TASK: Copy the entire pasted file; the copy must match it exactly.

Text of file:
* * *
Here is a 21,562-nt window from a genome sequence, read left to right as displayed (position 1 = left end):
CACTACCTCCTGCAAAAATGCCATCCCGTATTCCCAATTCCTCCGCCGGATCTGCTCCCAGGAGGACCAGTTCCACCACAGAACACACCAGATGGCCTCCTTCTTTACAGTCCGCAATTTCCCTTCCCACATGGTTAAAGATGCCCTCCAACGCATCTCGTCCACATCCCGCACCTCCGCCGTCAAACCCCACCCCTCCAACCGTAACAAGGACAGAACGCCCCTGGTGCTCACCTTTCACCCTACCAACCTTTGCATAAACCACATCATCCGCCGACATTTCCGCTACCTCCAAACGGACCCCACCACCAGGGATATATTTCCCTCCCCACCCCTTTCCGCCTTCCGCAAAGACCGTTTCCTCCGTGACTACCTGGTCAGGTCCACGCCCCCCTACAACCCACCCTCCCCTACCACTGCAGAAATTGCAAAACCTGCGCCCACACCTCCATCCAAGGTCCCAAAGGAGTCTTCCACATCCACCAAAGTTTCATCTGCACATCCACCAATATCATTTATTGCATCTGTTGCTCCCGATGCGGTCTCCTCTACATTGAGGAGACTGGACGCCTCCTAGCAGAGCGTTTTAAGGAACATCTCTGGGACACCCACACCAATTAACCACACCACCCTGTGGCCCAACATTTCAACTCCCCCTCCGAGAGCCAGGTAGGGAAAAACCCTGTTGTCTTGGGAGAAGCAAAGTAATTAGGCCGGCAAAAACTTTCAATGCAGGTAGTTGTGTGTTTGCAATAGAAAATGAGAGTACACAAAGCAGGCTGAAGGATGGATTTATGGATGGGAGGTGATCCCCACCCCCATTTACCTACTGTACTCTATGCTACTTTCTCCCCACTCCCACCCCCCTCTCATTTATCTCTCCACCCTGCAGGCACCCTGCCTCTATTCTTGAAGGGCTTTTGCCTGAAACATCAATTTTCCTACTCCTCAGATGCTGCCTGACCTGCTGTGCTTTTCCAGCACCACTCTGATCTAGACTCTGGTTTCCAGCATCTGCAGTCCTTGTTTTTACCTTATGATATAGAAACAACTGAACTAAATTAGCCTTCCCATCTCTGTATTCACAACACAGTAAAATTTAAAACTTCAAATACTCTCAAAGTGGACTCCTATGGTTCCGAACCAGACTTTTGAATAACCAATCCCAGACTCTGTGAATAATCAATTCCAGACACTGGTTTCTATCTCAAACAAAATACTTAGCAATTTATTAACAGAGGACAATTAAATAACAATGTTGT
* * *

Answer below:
Here is a 21,562-nt window from a genome sequence, read left to right as displayed (position 1 = left end):
CACTACCTCCTGCAAAAATGCCATCCCGTATTCCCAATTCCTCCGCCGGATCTGCTCCCAGGAGGACCAGTTCCACCACAGAACACACCAGATGGCCTCCTTCTTTACAGTCCGCAATTTCCCTTCCCACATGGTTAAAGATGCCCTCCAACGCATCTCGTCCACATCCCGCACCTCCGCCGTCAAACCCCACCCCTCCAACCGTAACAAGGACAGAACGCCCCTGGTGCTCACCTTTCACCCTACCAACCTTTGCATAAACCACATCATCCGCCGACATTTCCGCTACCTCCAAACGGACCCCACCACCAGGGATATATTTCCCTCCCCACCCCTTTCCGCCTTCCGCAAAGACCGTTTCCTCCGTGACTACCTGGTCAGGTCCACGCCCCCCTACAACCCACCCTCCCCTACCACTGCAGAAATTGCAAAACCTGCGCCCACACCTCCATCCAAGGTCCCAAAGGAGTCTTCCACATCCACCAAAGTTTCATCTGCACATCCACCAATATCATTTATTGCATCTGTTGCTCCCGATGCGGTCTCCTCTACATTGAGGAGACTGGACGCCTCCTAGCAGAGCGTTTTAAGGAACATCTCTGGGACACCCACACCAATTAACCACACCACCCTGTGGCCCAACATTTCAACTCCCCCTCCGAGAGCCAGGTAGGGAAAAACCCTGTTGTCTTGGGAGAAGCAAAGTAATTAGGCCGGCAAAAACTTTCAATGCAGGTAGTTGTGTGTTTGCAATAGAAAATGAGAGTACACAAAGCAGGCTGAAGGATGGATTTATGGATGGGAGGTGATCCCCACCCCCATTTACCTACTGTACTCTATGCTACTTTCTCCCCACTCCCACCCCCCTCTCATTTATCTCTCCACCCTGCAGGCACCCTGCCTCTATTCTTGAAGGGCTTTTGCCTGAAACATCAATTTTCCTACTCCTCAGATGCTGCCTGACCTGCTGTGCTTTTCCAGCACCACTCTGATCTAGACTCTGGTTTCCAGCATCTGCAGTCCTTGTTTTTACCTTATGATATAGAAACAACTGAACTAAATTAGCCTTCCCATCTCTGTATTCACAACACAGTAAAATTTAAAACTTCAAATACTCTCAAAGTGGACTCCTATGGTTCCGAACCAGACTTTTGAATAACCAATCCCAGACTCTGTGAATAATCAATTCCAGACACTGGTTTCTATCTCAAACAAAATACTTAGCAATTTATTAACAGAGGACAATTAAATAACAATGTTGT